Australia's antitrust regulator has filed a lawsuit against Airbnb, accusing the accommodation-sharing website of misleading users into paying more than advertised for their stays, widening its scrutiny of global technology platforms.
From 2018 to 2021, the San Francisco-based internet giant advertised and charged room rates in United States dollars without indicating the much higher figures in Australian dollars, the Australian Competition and Consumer Commission (ACCC) said in a court filing that it made public on Wednesday.
Airbnb refused to refund users who complained about being misled, saying they had chosen to view rates in US dollars even though users said they had not, the ACCC said in the filing. Airbnb also refused to refund currency conversion fees, claiming they were banks' responsibility, the regulator said.
Airbnb was not available for comment.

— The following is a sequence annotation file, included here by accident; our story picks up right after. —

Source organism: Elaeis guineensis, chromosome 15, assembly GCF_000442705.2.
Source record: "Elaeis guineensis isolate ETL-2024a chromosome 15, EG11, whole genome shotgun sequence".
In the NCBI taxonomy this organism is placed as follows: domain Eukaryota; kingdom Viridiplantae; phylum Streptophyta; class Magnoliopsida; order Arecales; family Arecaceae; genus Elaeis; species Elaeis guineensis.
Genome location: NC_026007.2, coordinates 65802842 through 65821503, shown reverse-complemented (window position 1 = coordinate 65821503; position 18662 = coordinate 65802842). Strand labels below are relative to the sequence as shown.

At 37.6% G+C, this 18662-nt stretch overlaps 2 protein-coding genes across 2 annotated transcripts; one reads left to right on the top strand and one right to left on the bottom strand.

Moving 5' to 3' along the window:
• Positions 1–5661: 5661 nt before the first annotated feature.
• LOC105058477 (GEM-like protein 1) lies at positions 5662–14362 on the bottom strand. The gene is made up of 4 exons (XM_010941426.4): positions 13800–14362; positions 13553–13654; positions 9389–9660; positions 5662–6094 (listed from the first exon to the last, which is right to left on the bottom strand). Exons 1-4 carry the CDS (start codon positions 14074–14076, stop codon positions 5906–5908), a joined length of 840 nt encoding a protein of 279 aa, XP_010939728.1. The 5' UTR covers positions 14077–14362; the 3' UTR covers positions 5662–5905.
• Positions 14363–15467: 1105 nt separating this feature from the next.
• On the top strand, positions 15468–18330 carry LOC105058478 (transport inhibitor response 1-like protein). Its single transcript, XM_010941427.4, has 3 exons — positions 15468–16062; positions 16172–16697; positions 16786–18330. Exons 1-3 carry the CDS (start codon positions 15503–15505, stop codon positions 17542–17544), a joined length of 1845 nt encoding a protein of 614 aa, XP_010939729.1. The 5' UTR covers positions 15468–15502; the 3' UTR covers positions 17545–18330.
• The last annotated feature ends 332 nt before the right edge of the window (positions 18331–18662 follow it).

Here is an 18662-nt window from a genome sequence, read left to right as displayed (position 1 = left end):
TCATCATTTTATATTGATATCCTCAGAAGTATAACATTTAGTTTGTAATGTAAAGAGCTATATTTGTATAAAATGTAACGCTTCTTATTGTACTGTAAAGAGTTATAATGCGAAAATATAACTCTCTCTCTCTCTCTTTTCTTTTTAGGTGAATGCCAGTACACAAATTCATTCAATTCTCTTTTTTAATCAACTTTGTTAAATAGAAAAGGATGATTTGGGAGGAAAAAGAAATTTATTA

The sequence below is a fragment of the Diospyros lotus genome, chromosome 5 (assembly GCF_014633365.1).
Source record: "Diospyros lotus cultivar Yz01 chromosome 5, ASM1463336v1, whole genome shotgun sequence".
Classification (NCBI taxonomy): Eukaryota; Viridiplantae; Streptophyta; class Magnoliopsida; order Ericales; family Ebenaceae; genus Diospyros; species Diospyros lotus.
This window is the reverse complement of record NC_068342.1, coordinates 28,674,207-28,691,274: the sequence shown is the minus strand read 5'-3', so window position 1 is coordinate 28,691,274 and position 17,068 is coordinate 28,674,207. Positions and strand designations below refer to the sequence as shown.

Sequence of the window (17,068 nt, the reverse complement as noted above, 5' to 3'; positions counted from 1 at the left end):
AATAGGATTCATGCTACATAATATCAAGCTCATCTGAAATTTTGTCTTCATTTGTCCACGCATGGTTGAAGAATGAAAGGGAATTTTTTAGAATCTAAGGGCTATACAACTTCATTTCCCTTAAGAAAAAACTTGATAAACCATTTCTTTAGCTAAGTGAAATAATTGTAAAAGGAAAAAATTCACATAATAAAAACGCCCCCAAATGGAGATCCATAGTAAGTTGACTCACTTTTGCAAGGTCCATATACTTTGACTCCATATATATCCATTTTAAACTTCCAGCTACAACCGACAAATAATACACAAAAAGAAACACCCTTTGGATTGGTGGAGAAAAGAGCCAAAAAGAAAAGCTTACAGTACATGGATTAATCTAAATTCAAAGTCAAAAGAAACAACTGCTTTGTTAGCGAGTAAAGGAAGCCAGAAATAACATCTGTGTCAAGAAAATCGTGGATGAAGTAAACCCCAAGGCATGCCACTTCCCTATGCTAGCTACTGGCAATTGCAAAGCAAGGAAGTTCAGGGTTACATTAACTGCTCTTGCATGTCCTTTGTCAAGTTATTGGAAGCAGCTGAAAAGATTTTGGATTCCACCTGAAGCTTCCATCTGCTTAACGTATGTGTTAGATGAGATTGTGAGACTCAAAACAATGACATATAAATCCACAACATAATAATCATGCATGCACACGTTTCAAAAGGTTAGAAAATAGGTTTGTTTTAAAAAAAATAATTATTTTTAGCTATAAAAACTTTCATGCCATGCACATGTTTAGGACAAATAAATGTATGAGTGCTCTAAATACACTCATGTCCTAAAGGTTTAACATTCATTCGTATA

The lawsuit puts Airbnb in the company of several high-profile targets of a regulator bent on reining in the power of big technology firms. Last year, its actions led to Meta's Facebook and Alphabet's Google paying media outlets content licensing fees.
It is currently conducting a review of Amazon and other online retailers that may recommend changes to the sector.
In the Airbnb lawsuit, the ACCC said users "were deprived of the opportunity to make an informed decision about whether and at what price to book accommodation."
They "suffered further harm in the form of price difference costs and, in at least some cases, transaction fee costs," the regulator said, without giving dollar amounts.
Airbnb stood to benefit unfairly over competitors because the "false and misleadingly low prices conveyed ... made the accommodation available on the platform appear to be more attractive," the ACCC said.
The ACCC said it is seeking an unspecified fine and court orders for Airbnb to compensate affected customers. In a statement, it said thousands of people had complained to Airbnb about the difference in advertised prices and amounts charged.
The Australian dollar bought an average of 72 US cents during the time covered by the lawsuit, meaning a customer renting accommodation advertised at $500 (roughly Rs. 38,900) would actually pay around A$700 (roughly Rs. 39,200) plus foreign exchange fees, the regulator said.
© Thomson Reuters 2022
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